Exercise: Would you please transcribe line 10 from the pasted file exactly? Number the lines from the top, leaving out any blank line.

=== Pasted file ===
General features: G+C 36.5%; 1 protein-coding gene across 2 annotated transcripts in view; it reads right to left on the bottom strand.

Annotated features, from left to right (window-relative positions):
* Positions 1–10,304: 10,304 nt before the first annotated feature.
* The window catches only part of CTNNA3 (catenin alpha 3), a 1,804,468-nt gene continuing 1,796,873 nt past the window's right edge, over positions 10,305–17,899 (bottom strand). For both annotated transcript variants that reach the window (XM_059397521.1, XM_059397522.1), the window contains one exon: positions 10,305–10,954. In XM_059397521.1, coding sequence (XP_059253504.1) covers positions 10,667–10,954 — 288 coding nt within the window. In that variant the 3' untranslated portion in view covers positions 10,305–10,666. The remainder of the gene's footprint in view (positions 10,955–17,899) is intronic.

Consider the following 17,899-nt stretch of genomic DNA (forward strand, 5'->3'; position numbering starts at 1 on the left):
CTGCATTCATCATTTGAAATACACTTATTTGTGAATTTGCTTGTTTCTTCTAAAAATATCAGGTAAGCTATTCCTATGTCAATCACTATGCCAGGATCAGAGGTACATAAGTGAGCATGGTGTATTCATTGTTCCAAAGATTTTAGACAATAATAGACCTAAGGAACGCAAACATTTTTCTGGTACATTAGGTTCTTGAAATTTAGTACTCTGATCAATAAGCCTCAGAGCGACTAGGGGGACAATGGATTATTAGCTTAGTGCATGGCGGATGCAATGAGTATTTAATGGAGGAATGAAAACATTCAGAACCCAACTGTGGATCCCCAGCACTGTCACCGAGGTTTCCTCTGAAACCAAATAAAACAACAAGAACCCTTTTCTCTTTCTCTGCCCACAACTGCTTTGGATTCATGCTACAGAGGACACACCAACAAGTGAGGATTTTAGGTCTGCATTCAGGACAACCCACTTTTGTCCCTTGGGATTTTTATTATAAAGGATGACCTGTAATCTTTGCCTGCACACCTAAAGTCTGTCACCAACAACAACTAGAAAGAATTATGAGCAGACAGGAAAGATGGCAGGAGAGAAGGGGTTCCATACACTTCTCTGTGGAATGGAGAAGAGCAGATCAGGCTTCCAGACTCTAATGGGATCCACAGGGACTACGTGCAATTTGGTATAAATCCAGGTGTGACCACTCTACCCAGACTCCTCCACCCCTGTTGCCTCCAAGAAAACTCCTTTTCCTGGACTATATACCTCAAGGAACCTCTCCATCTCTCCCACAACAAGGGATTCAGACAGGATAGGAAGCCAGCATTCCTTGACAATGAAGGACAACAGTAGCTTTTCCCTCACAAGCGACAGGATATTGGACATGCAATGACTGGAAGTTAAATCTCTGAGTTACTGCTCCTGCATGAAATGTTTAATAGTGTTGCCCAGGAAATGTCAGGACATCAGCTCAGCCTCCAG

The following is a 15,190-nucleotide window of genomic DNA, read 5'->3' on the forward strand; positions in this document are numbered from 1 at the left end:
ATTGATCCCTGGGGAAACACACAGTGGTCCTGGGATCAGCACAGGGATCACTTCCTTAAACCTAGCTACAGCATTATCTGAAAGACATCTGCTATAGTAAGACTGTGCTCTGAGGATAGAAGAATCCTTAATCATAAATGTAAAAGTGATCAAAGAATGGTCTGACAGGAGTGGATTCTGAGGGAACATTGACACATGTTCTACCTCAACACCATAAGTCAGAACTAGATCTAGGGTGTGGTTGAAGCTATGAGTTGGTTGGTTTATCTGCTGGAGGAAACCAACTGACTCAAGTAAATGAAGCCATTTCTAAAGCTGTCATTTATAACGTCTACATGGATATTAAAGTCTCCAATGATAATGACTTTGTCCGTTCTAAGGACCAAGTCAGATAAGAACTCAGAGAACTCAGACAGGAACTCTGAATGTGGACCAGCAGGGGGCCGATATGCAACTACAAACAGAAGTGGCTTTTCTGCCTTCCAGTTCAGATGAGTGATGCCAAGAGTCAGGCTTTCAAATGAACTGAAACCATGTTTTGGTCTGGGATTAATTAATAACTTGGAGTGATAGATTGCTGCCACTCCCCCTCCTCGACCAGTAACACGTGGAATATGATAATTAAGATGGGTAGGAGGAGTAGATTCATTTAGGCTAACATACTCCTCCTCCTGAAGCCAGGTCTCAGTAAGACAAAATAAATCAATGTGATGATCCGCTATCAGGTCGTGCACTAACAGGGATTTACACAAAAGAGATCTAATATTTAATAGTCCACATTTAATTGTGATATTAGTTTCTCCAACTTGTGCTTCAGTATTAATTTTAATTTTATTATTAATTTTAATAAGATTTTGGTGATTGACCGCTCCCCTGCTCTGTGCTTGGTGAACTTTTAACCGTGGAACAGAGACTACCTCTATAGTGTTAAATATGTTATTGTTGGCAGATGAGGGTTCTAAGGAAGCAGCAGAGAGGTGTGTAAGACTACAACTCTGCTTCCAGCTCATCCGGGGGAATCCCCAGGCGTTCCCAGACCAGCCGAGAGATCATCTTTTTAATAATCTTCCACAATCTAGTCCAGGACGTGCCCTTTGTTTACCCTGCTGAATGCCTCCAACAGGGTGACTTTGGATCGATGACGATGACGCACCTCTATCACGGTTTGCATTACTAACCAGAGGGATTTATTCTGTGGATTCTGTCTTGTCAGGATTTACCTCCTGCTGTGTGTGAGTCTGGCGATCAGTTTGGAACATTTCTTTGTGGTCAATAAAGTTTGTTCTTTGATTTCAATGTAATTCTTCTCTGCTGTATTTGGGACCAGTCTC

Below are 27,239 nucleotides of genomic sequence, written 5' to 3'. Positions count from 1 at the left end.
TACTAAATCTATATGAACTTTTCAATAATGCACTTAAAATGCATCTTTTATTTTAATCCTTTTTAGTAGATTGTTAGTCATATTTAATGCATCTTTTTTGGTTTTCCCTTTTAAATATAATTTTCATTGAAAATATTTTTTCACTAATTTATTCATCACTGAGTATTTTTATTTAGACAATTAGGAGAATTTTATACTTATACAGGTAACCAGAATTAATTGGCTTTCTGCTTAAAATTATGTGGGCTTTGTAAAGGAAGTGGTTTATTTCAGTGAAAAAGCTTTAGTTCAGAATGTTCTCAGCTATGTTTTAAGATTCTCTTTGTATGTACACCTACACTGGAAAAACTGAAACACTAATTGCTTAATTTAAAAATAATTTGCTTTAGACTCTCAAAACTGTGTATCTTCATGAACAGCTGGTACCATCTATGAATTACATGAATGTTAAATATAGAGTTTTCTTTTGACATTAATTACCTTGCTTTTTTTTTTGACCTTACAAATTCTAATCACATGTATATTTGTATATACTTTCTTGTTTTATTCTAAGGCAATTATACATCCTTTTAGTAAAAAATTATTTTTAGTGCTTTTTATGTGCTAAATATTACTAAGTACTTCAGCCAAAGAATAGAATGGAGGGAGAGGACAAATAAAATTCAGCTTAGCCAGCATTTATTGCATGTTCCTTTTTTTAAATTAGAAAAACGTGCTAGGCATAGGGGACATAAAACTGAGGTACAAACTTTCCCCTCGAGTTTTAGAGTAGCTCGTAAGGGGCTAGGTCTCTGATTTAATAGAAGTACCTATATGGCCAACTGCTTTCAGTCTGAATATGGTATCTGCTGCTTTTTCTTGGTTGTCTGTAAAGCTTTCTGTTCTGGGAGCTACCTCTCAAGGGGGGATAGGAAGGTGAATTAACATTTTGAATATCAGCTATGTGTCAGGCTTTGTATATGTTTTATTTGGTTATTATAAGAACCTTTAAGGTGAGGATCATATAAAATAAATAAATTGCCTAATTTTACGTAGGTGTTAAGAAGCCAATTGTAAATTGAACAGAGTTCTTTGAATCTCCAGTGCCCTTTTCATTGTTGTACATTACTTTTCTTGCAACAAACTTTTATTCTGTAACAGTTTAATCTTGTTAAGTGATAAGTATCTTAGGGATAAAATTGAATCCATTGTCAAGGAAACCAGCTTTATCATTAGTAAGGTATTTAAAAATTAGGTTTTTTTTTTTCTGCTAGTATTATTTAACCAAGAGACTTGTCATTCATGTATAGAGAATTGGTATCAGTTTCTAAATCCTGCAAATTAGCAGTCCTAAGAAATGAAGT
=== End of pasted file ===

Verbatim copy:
TACTAAATCTATATGAACTTTTCAATAATGCACTTAAAATGCATCTTTTATTTTAATCCTTTTTAGTAGATTGTTAGTCATATTTAATGCATCTTTTTTGGTTTTCCCTTTTAAATATAATTTTCATTGAAAATATTTTTTCACTAATTTATTCATCACTGAGTATTTTTATTTAGACAATTAGGAGAATTTTATACTTATACAGGTAACCAGAATTAATTGGCTTTCTGCTTAAAATTATGTGGGCTTTGTAAAGGAAGTGGTTTATTTCAGTGAAAAAGCTTTAGTTCAGAATGTTCTCAGCTATGTTTTAAGATTCTCTTTGTATGTACACCTACACTGGAAAAACTGAAACACTAATTGCTTAATTTAAAAATAATTTGCTTTAGACTCTCAAAACTGTGTATCTTCATGAACAGCTGGTACCATCTATGAATTACATGAATGTTAAATATAGAGTTTTCTTTTGACATTAATTACCTTGCTTTTTTTTTTGACCTTACAAATTCTAATCACATGTATATTTGTATATACTTTCTTGTTTTATTCTAAGGCAATTATACATCCTTTTAGTAAAAAATTATTTTTAGTGCTTTTTATGTGCTAAATATTACTAAGTACTTCAGCCAAAGAATAGAATGGAGGGAGAGGACAAATAAAATTCAGCTTAGCCAGCATTTATTGCATGTTCCTTTTTTTAAATTAGAAAAACGTGCTAGGCATAGGGGACATAAAACTGAGGTACAAACTTTCCCCTCGAGTTTTAGAGTAGCTCGTAAGGGGCTAGGTCTCTGATTTAATAGAAGTACCTATATGGCCAACTGCTTTCAGTCTGAATATGGTATCTGCTGCTTTTTCTTGGTTGTCTGTAAAGCTTTCTGTTCTGGGAGCTACCTCTCAAGGGGGGATAGGAAGGTGAATTAACATTTTGAATATCAGCTATGTGTCAGGCTTTGTATATGTTTTATTTGGTTATTATAAGAACCTTTAAGGTGAGGATCATATAAAATAAATAAATTGCCTAATTTTACGTAGGTGTTAAGAAGCCAATTGTAAATTGAACAGAGTTCTTTGAATCTCCAGTGCCCTTTTCATTGTTGTACATTACTTTTCTTGCAACAAACTTTTATTCTGTAACAGTTTAATCTTGTTAAGTGATAAGTATCTTAGGGATAAAATTGAATCCATTGTCAAGGAAACCAGCTTTATCATTAGTAAGGTATTTAAAAATTAGGTTTTTTTTTTTCTGCTAGTATTATTTAACCAAGAGACTTGTCATTCATGTATAGAGAATTGGTATCAGTTTCTAAATCCTGCAAATTAGCAGTCCTAAGAAATGAAGT